For many lucky people who have never been hospitalised, the popular image of hospitals is a glamorous one, as portrayed on hit television shows like Casualty, Grey’s Anatomy and House.
by Stefan Scholtes, Dennis Gillings Professor of Health Management
In a typical TV hospital, teams of doctors and nurses wrestle with complex and even mysterious afflictions – and often come up with ingenious solutions to treat a patient, perhaps saving a life in the course of a dramatic hour.
Away from fictional drama, the reality is that much activity that occurs at public hospitals is not very dramatic at all – but in fact usually involves routine (if painful) procedures that don’t require much brainstorming, but eat up plenty of time and resources. It’s the routine care that is causing constipation in hospitals, clogging up the system and leading to financial problems at even the most enlightened hospitals.
Hospitals are portrayed on TV as places of scientific precision (with some romance often thrown in), but in fact hospitals are poorly set up to develop processes that function like Swiss clockwork.
A new study by NHS Improvement tells us that 280,000 more non-emergency operations a year could be done if the theatre processes were better organised. But anyone who has tried to make hospital theatres start on time will know how hard that can be: many processes need alignment for operations to start at a scheduled time, so a single call from the emergency department can collapse the whole house of cards. If we want hospital processes for routine patients to run more like Swiss clockwork (and they should), then we need to ring-fence them rigorously from the hothouse of an acute hospital.
Currently, divisions in hospitals are structured around medical specialties – surgery, cardiology, neurology, obstetrics and the like. But each of these divisions intermingles routine and non-routine procedures, so professionals are not free to focus on one or the other.
Certain very common procedures like hip replacements, hernia or cataract operations require skill and dedication, but they are everyday operations that benefit from standarisation. These activities don’t usually require intricate decision-making on the part of doctors and nurses, and would benefit if separated entirely from non-routine services that require complex solutions, flexibility and multi-disciplinary collaboration.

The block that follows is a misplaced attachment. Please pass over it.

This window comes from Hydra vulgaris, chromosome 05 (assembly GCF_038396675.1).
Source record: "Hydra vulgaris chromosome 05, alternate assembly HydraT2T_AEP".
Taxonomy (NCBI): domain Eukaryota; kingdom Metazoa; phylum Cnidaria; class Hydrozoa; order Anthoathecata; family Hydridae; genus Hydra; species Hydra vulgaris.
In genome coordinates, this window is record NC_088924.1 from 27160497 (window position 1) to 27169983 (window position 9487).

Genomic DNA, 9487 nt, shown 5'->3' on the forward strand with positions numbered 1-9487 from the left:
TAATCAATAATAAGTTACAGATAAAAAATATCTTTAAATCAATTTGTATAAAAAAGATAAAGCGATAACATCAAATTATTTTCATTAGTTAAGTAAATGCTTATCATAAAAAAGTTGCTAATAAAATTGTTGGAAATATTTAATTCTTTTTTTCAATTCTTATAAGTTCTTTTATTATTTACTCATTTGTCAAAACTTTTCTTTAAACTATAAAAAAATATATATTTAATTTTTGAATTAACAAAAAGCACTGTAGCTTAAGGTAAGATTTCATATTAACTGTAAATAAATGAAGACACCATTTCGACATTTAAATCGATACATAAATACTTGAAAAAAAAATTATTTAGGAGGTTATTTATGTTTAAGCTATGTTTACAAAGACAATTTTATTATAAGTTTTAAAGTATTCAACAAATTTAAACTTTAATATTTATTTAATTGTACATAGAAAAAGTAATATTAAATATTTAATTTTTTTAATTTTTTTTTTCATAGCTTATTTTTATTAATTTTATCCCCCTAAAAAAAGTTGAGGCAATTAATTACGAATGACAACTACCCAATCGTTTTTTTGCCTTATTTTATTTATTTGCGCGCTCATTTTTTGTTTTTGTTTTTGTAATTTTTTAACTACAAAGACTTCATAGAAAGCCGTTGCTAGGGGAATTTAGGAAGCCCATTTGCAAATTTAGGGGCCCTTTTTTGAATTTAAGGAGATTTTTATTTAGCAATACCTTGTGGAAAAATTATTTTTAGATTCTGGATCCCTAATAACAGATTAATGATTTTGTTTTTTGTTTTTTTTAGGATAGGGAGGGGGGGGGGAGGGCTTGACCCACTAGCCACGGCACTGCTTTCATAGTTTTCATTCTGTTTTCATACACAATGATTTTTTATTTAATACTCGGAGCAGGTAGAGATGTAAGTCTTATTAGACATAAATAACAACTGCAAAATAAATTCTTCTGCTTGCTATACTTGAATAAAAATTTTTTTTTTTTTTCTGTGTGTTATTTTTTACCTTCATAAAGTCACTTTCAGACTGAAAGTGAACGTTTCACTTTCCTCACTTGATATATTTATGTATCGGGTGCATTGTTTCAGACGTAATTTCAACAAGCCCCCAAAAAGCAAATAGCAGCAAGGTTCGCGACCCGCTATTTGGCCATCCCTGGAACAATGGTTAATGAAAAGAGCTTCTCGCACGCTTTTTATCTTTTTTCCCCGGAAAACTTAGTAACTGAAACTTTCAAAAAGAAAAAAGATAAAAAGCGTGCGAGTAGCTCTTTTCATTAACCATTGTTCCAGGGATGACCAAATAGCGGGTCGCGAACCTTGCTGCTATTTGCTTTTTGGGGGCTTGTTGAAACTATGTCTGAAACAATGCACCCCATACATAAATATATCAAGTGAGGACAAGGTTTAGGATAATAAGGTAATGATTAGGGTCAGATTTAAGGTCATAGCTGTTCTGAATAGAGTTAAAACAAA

Take cataract surgery: at the Aravind Eye Hospitals chain in India, the average cost of such procedures is $42-$125 (US dollars) depending on the choice of lens used, while in Britain the average cost for National Health Service cataract surgery is £243 to £1,361 depending on the procedure and complexity of the operation. The Aravind results are just as good if not better than those of most NHS hospitals.
Granted, most costs are lower in India than in Britain, but Aravind does work like a Swiss clock: an Aravind eye surgeon averages 65 operations a day, while the most efficient lists in the UK may allow a surgeon to do 14 such operations. Aravind staff have a unique focus on cataracts and don’t have to serve dozens of other clients if and when needs arise.
So why don’t hospital administrators “cut loose” and shed routine procedures to other providers? The reason lies in the way we reimburse hospitals, which are paid a national tariff per patient episode, depending on the procedure and complexity of the patient. Such piece rate payments make little sense for hospital managers who don’t know the true cost of a patient episode because a whole host of processes are shared in an ad hoc way, to the benefit of the patient at hand.
The impossibility to cost an episode and adjust costs when volumes change makes the hospital essentially a “fixed cost” operation like an airline, so any loss in tariff income will be detrimental to the hospital’s financial position. Since routine services are often high volume, they are an important part of a hospital’s income, so finance directors won’t cut them loose. A few weeks ago, I learned about the experience of a primary care practice that makes the point: GPs and ophthalmologists at the hospital had agreed to move some specialist ophthalmology services into the more suitable primary care environment, and had produced a clinical and business case – only to be turned down by the hospital’s finance administrators, who were afraid to lose the income.
So what can be done? One possibility would be to change the reimbursement model and incentivise hospitals to shed routine services. That would require a change of the entire system, which is politically tricky and, even if agreed, would take years to implement. As an alternative, hospitals themselves should take charge of the situation and restructure internally by ring-fencing their routine care organisationally and physically. A neurosurgeon, for example, might spend two days a week in the “factory” for routine operations and three days in the acute hospital for complex situations.
One thing is for sure: the status quo is certainly not the answer. By continuing to lump all procedures in the same basket, hospitals will stymy technological and operational efficiencies that could help alleviate their financial pressures over time. Patients will be poorer for it – which, as TV scriptwriters might say, is a real Downer Ending, and the critical reviews will be scathing.
A version of the story initially appeared in the Cambridge Independent.